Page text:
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GP training confusion: call for urgent talks

The AMA has voiced “grave concerns” about the Federal Government’s handling of far-reaching changes to general practitioner training under the shadow of looming doctor shortages.

AMA President Associate Professor Brian Owler has written to Health Minister Sussan Ley seeking an urgent meeting to discuss the implementation of changes to GP training announced in last year’s Budget.

A/Professor Owler warned the Minister that the medical profession was “fast losing confidence in the process, and history shows that the last time GP training was reformed by the Government it took many years to recover”.

In its 2014-15 Budget, the Federal Government abolished General Practice Education and Training (GPET) and the Prevocational General Practice Placements Program (PGPPP), axed funding to the Confederation of Postgraduate Medical Education Councils and absorbed Health Workforce Australia and GPET within the Health Department.

Under the sweeping changes, the Health Department will have responsibility for overseeing GP training.

The changes have stoked warnings that, combined with cuts to valuable programs and fears of massive hikes in student fees, they pose a serious risk to the quality and viability of general practice training, placing the profession at long-term risk.

Concerns have centred on the short time frame to implement the changes, the Department’s lack of experience in managing training programs, and the profession’s loss of supervision over training.

A/Professor Owler said expert AMA representatives who have been consulting with the Government and Health Department on the implementation of the changes have been alarmed by on-going delays and a lack of detail being provided by the Department on crucial matters such as the funding of professional oversight and governance arrangements.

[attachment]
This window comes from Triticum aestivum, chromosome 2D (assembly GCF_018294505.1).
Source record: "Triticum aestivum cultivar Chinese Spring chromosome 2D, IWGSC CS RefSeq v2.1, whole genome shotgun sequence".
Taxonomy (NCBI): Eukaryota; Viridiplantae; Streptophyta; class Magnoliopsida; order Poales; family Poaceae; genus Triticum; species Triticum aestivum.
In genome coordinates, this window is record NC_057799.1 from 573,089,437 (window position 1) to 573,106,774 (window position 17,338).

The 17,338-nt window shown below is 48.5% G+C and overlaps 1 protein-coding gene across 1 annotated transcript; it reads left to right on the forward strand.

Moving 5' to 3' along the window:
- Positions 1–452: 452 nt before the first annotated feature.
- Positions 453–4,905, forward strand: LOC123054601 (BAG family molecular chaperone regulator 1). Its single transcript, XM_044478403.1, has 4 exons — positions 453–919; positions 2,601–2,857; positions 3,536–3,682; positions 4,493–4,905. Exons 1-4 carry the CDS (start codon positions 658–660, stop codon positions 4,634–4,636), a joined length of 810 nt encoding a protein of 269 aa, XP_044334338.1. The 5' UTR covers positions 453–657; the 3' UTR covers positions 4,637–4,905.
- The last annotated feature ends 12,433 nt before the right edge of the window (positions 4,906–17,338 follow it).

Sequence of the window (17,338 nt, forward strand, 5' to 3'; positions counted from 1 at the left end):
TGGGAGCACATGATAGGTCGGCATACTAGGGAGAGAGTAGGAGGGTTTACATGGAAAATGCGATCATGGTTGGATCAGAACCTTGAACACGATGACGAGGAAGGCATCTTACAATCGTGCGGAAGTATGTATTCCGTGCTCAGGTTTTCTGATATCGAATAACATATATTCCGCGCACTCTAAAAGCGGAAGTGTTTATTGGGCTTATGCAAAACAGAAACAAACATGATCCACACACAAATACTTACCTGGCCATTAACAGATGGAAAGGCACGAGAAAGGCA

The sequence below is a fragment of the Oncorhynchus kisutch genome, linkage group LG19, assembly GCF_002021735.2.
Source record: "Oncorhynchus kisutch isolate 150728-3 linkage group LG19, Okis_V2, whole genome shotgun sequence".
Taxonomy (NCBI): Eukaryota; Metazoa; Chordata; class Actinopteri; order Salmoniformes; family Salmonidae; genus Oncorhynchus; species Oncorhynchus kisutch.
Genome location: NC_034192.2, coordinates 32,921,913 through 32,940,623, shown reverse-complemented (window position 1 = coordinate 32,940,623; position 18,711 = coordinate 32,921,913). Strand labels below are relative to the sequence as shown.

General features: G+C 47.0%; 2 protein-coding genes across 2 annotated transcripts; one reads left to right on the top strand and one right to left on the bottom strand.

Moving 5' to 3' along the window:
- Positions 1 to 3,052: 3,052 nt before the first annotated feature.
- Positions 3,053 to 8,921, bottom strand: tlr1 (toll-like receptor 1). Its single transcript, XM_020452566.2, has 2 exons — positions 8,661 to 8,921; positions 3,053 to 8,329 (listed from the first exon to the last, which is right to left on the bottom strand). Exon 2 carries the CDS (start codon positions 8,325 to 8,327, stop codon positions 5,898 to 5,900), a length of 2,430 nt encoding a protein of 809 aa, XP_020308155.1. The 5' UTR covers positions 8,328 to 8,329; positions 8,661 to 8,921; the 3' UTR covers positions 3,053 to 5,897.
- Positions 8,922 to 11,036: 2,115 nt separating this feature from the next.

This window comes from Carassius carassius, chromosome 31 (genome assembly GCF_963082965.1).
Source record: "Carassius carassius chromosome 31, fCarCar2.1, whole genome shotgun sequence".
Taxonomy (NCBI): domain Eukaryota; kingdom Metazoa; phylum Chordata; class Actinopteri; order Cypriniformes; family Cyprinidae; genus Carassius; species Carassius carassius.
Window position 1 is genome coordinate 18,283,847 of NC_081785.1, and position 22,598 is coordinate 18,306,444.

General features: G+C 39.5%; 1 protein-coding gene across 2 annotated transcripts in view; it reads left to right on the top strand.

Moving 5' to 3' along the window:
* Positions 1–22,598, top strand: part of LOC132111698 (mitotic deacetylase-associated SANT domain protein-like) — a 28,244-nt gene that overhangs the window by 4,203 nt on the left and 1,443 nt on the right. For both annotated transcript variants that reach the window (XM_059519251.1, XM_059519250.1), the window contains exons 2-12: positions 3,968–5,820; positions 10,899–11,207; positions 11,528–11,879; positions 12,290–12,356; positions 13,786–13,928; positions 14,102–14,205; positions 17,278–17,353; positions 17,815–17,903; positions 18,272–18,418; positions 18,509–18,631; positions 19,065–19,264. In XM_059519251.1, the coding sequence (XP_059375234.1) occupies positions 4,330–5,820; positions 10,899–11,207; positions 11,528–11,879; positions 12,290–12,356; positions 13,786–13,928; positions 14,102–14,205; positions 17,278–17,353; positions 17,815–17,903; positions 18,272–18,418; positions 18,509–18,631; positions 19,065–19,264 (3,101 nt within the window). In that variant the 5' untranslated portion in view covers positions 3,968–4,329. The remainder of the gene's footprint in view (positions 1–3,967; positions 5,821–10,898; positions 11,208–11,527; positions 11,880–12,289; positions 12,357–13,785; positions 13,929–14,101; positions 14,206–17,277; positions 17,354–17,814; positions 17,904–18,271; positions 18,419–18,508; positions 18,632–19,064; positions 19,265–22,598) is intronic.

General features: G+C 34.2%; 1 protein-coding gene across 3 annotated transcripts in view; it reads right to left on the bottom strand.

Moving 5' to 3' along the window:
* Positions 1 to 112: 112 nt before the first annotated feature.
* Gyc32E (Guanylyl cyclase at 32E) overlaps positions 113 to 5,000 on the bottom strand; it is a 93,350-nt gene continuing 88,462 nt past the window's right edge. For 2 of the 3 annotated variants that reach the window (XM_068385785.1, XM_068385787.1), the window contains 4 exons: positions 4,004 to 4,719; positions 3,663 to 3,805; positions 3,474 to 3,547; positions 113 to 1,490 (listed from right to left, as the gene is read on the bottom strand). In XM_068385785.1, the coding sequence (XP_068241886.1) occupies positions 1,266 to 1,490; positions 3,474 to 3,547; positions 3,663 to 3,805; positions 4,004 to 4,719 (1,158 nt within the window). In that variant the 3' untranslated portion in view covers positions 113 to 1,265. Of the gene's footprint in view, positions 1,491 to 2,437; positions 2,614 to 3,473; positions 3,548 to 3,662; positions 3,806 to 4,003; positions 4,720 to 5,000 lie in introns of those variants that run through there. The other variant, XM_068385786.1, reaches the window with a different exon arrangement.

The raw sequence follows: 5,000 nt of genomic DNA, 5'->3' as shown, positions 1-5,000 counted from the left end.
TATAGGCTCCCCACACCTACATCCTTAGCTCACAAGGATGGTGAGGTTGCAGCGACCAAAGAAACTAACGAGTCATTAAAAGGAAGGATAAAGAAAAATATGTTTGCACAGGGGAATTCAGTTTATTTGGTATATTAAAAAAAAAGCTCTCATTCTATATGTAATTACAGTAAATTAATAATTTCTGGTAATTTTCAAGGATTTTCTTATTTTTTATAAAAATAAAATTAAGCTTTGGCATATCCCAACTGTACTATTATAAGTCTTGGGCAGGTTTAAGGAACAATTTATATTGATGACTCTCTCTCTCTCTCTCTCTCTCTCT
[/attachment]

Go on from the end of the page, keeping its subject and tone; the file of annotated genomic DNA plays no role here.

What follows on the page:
“Unfortunately, we are now in a position where we simply do not know what the structure and delivery of GP training will look like beyond 2015,” the AMA President said in his letter to Ms Ley.

He said briefing papers provided by the Health Department for those attending its stakeholder meetings were “generally scant on detail and do not adequately deal with key issues, such as the future role of the GP Colleges”.

A/Professor Owler said the overwhelming view in the medical profession was that the Colleges should be given responsibility for the governance and management of GP training.

Anxiety about the changes has been heightened by predictions the nation could face a critical shortage of doctors in the next decade.

The ageing of the GP workforce and the struggle to attract students to specialise in general practice has contributed to forecasts of a shortfall of 2700 doctors by 2025 unless there is a major investment in training.

Last month Health Minister Sussan Ley re-announced the allocation of $157 million to extend the life of two medical training programs – the Specialist Training Program and the Emergency Medicine Program – through to the end of 2016.

Ms Ley said the programs were being sustained for an extra year while the Government continued to consult with the medical Colleges and other stakeholders about reforms to come into effect in 2017.

“This consultation will focus on in-depth workforce planning to better match investments in training with identified specialities of potential shortage and areas that may be over-subscribed into the future,” the Minister said. “Workforce planning is something that doctors and health professionals have been raising with me during my country-wide consultations to ensure those areas of expected shortages are addressed sooner rather than later.”

But Shadow Health Minister Catherine King condemned what she described as a “short-term fix”.

Ms King said the Government had thrown the entire field of specialist medical training into chaos by delaying confirmation of contracts just weeks before candidate interviews were due to commence.

Ms King warned that any cut to funding to specialist training would result I fewer specialists working in areas where they are needed most.

Adrian Rollins

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